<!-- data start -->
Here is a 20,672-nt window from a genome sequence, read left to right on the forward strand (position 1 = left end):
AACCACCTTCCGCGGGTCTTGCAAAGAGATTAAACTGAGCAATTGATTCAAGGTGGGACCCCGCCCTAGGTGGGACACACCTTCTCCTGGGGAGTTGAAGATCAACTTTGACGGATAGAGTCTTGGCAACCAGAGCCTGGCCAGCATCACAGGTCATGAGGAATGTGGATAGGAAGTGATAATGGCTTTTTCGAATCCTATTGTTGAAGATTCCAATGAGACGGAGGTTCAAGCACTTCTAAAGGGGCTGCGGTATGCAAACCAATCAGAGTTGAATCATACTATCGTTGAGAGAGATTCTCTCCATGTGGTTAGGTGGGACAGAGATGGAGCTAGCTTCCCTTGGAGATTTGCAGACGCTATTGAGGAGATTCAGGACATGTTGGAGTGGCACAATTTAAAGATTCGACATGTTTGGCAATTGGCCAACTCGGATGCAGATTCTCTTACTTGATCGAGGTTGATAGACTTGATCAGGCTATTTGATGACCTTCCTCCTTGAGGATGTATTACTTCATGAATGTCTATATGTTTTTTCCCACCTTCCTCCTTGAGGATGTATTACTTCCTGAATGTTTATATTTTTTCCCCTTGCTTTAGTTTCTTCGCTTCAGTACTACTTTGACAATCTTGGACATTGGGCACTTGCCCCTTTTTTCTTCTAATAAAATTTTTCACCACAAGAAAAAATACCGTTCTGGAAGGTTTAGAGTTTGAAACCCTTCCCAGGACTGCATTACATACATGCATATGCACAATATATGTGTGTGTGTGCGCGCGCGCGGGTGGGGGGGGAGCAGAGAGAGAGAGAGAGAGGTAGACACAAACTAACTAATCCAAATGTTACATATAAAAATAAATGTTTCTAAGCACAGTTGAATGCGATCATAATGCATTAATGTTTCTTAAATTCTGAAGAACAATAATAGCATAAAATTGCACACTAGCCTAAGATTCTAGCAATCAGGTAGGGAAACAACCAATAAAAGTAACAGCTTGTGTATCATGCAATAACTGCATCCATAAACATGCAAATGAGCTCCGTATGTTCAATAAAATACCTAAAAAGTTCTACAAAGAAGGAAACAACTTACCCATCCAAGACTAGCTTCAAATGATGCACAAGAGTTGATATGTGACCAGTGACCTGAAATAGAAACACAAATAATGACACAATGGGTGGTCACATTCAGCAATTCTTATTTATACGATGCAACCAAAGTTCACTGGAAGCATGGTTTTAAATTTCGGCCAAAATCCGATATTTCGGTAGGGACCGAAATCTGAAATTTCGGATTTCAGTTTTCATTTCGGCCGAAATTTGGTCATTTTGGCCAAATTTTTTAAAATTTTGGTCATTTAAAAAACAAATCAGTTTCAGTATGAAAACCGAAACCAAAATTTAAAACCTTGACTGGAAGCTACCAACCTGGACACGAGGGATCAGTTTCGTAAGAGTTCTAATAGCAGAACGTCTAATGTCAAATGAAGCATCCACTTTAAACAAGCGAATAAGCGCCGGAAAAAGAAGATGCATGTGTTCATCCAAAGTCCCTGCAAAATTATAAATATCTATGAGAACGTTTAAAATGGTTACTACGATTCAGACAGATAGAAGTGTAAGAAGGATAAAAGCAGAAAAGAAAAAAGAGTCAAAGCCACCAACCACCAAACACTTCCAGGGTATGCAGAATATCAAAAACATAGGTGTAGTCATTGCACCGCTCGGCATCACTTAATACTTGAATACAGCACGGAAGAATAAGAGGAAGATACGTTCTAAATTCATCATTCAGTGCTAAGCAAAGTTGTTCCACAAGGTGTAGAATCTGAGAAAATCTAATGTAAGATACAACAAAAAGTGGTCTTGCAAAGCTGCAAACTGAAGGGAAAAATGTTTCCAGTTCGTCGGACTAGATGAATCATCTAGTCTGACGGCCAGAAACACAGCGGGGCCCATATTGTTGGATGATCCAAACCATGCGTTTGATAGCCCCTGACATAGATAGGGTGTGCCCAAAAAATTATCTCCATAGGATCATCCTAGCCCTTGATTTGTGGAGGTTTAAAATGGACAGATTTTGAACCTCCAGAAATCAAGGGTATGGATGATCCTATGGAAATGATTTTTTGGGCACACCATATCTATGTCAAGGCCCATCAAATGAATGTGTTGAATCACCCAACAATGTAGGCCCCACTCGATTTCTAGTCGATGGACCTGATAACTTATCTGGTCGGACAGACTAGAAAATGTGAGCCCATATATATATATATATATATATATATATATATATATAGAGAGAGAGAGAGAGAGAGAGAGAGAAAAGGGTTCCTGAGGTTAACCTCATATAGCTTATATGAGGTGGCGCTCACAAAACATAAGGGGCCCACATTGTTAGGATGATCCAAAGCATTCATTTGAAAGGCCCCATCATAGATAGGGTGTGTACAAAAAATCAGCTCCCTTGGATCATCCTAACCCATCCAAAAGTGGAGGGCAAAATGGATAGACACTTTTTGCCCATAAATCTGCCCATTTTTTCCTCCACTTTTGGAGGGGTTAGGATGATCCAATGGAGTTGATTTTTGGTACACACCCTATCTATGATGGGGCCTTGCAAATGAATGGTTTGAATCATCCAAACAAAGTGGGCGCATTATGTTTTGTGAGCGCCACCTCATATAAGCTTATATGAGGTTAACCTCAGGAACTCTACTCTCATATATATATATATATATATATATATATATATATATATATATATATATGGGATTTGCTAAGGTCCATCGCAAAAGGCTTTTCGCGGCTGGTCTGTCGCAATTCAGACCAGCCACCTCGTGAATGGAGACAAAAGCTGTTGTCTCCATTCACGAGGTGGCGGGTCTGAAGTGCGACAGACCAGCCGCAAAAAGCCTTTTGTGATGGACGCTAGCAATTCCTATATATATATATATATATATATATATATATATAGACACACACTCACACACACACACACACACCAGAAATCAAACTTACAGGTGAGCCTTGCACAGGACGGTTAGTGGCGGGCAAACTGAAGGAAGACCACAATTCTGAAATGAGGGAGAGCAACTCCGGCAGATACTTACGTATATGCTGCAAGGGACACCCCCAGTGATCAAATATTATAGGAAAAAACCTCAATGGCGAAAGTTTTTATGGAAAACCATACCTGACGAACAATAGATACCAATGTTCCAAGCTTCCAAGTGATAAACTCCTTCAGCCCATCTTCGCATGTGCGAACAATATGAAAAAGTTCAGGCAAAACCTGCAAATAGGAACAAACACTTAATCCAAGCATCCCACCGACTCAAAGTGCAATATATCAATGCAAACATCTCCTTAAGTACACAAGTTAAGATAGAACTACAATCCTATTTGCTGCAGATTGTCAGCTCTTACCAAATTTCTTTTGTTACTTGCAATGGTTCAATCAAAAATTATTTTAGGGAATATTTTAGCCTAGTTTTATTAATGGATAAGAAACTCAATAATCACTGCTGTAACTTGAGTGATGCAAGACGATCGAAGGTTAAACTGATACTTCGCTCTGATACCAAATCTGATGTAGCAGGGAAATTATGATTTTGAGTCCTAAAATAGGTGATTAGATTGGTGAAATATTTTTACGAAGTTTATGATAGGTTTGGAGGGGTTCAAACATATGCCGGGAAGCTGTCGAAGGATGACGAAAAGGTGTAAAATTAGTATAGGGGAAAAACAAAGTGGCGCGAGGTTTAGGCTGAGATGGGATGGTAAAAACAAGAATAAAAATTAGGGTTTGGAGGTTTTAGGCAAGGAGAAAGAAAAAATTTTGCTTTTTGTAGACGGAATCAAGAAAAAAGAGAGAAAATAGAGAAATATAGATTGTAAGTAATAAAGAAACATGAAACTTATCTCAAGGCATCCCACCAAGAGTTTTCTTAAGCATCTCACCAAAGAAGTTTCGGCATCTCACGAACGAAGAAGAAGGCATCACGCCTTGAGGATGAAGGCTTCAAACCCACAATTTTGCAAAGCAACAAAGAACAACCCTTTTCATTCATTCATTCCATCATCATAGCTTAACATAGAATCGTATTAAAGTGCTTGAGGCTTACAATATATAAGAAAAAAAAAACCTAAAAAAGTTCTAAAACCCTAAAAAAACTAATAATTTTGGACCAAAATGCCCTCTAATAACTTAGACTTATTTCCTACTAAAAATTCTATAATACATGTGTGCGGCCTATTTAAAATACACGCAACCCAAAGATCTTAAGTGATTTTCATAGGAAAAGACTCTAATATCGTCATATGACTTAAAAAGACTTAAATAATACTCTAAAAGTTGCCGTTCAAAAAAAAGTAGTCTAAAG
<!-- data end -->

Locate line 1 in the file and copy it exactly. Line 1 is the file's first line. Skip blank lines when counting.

Here is a 20,672-nt window from a genome sequence, read left to right on the forward strand (position 1 = left end):